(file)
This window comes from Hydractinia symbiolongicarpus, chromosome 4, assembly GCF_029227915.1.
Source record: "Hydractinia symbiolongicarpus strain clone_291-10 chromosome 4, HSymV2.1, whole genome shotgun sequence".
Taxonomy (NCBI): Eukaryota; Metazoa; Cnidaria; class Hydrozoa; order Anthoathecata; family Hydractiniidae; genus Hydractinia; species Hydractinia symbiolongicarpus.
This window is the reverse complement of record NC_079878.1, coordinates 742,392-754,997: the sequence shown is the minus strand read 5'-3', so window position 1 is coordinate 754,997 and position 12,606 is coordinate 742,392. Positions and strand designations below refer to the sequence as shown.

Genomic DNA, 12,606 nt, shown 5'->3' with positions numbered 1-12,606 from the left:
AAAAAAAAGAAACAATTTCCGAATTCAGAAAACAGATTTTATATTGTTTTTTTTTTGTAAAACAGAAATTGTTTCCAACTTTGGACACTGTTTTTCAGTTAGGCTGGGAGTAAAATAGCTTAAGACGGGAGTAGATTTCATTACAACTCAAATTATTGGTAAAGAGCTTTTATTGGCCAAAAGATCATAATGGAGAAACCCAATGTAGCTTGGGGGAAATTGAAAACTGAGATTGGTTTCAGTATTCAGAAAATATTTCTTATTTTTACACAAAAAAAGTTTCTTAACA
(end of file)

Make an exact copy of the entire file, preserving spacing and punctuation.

This window comes from Hydractinia symbiolongicarpus, chromosome 4, assembly GCF_029227915.1.
Source record: "Hydractinia symbiolongicarpus strain clone_291-10 chromosome 4, HSymV2.1, whole genome shotgun sequence".
Taxonomy (NCBI): Eukaryota; Metazoa; Cnidaria; class Hydrozoa; order Anthoathecata; family Hydractiniidae; genus Hydractinia; species Hydractinia symbiolongicarpus.
This window is the reverse complement of record NC_079878.1, coordinates 742,392-754,997: the sequence shown is the minus strand read 5'-3', so window position 1 is coordinate 754,997 and position 12,606 is coordinate 742,392. Positions and strand designations below refer to the sequence as shown.

Genomic DNA, 12,606 nt, shown 5'->3' with positions numbered 1-12,606 from the left:
AAAAAAAAGAAACAATTTCCGAATTCAGAAAACAGATTTTATATTGTTTTTTTTTTGTAAAACAGAAATTGTTTCCAACTTTGGACACTGTTTTTCAGTTAGGCTGGGAGTAAAATAGCTTAAGACGGGAGTAGATTTCATTACAACTCAAATTATTGGTAAAGAGCTTTTATTGGCCAAAAGATCATAATGGAGAAACCCAATGTAGCTTGGGGGAAATTGAAAACTGAGATTGGTTTCAGTATTCAGAAAATATTTCTTATTTTTACACAAAAAAAGTTTCTTAACA